The Army Museum, in a nation famed for its Neutrality

The Army Museum, Stockholm


The Army Museum is well worth a visit for the insights it offers into Swedish history.

It’s one of over a dozen museums in Stockholm that offer free admission.


The Army Museum, with the dome of Hedvig Eleonora church behind


Walking towards the museum, there’s a separate entrance at the side, with a sign to ‘Artilleriet’ and a menu. I decided to investigate.

This is no ordinary museum cafeteria; it’s a handsomely appointed restaurant where you can enjoy lunch, dinner, or a cocktail at the bar.

A glass of Cava on the sunny terrace is a reasonable 60 kronor, or about £5.50. (That’s SEK 300 a bottle – the rate of exchange can be intimidating!)

It’s worth noting that like many establishments in Stockholm, Artilleriet is ‘cash free’.


The dining room at Artilleriet


Not to be distracted by temptation, I continued to the main entrance of the museum.

Once inside, courteous staff greet you; they will direct you to a locker if you need one.

I was impressed by the variety of shapes and sizes available. The tall ones are equipped with a hanger for a raincoat (or perhaps a dress uniform).

It’s also notable that, like the museum, they’re free.



Lockers on parade



It may seem strange to recommend a museum devoted to the military exploits of a neutral country that sat out two world wars. It’s worth remembering that the Swedish armies of the 17th and 18th centuries were notorious for their rapacious brutality, mostly inflicted on Poland and Russia.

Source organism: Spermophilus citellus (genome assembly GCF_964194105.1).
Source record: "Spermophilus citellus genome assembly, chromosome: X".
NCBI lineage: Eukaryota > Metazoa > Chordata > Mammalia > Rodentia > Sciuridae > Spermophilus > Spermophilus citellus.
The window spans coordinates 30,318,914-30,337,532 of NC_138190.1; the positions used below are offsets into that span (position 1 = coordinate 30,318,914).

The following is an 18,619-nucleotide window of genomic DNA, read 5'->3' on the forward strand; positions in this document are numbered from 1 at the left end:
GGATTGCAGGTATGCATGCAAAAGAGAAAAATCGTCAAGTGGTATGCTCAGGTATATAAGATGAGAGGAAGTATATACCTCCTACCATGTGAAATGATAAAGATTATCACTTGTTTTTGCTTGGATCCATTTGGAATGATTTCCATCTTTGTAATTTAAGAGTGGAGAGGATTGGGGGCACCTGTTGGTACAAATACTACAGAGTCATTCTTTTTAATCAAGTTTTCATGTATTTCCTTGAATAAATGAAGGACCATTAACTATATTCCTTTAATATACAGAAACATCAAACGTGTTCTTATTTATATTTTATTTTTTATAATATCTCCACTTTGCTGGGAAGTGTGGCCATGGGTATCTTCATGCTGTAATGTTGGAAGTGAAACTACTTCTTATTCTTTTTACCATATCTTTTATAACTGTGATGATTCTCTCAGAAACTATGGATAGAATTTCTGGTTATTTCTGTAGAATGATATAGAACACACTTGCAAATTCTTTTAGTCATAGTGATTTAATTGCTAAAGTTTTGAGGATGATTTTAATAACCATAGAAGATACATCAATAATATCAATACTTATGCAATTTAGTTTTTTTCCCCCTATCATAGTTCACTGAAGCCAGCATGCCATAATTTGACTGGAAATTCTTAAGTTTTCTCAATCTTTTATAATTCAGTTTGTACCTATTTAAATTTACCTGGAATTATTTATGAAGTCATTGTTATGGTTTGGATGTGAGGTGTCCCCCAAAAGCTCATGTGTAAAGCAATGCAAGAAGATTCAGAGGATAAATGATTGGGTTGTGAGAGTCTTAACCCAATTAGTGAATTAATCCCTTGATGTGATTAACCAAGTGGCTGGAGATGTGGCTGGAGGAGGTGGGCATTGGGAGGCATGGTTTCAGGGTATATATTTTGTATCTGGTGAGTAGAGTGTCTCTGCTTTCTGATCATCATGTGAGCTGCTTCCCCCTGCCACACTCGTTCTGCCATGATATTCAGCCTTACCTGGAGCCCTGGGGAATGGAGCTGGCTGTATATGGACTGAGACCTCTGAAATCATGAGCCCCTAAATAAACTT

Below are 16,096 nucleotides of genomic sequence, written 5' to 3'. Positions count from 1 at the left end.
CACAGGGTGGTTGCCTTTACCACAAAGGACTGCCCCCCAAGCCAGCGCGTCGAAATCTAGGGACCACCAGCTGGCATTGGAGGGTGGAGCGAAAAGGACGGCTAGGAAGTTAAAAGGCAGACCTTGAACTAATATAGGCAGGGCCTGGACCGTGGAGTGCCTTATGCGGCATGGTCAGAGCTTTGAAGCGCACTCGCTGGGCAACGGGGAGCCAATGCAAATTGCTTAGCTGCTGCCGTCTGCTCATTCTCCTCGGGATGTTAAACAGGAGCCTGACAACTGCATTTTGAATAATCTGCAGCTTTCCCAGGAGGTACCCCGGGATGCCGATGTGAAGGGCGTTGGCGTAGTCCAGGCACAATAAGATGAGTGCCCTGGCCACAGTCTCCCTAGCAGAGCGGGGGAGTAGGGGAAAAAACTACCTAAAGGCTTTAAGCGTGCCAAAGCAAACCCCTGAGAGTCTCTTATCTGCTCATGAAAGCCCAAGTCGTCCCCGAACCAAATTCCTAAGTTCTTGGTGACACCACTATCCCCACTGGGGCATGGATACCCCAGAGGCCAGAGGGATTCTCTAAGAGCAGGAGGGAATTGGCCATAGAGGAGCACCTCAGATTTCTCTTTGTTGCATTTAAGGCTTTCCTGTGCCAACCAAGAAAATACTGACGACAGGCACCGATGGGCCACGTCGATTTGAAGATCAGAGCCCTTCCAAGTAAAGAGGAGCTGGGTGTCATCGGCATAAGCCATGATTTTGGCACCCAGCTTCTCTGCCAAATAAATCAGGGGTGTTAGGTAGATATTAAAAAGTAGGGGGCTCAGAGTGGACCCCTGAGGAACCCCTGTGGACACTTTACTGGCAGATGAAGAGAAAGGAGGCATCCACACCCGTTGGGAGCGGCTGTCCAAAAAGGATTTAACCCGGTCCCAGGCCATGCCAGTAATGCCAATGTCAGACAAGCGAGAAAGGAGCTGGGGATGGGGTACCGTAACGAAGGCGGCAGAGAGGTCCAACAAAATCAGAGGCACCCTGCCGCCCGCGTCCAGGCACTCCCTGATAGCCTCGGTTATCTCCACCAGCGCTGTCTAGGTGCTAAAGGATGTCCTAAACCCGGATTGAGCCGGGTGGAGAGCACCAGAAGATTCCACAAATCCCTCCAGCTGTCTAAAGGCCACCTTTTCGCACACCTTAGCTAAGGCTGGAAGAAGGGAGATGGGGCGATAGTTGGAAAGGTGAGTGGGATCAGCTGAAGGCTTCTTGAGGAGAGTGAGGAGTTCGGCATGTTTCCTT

The museum displays start with trophies of war and among the conventional glass cases that follow are some fairly gruesome full size tableaux depicting warfare and the privations of army life.


By the 20th century, Sweden was neutral


The fearsome reputation of Swedish soldiery faded as they started to lose battles, and by the 19th century the army was largely deployed to work on civil engineering projects.

Raoul Wallenberg

In the 2nd World War, Swedish diplomat Raoul Wallenberg was despatched to occupied Hungary, where he helped save the lives of tens of thousands of Hungarian jews. He was arrested by the Russians in 1945, and detained by SMERSH on suspicion of espionage. The KGB reported his death in 1947, in the Lubyanka prison in Moscow. The circumstances of his detention and death remain mysterious.



Coming face to face with the past 


In the 20th century gallery, you reach exhibits devoted to Sweden’s part in the Cold War, and their fear of being located between the two super-powers.

But before you reach modern times, you’ll come face to face with these three ‘gentlemen’, galloping out of the 18th century, straight at you.



Life size Swedish cavalrymen

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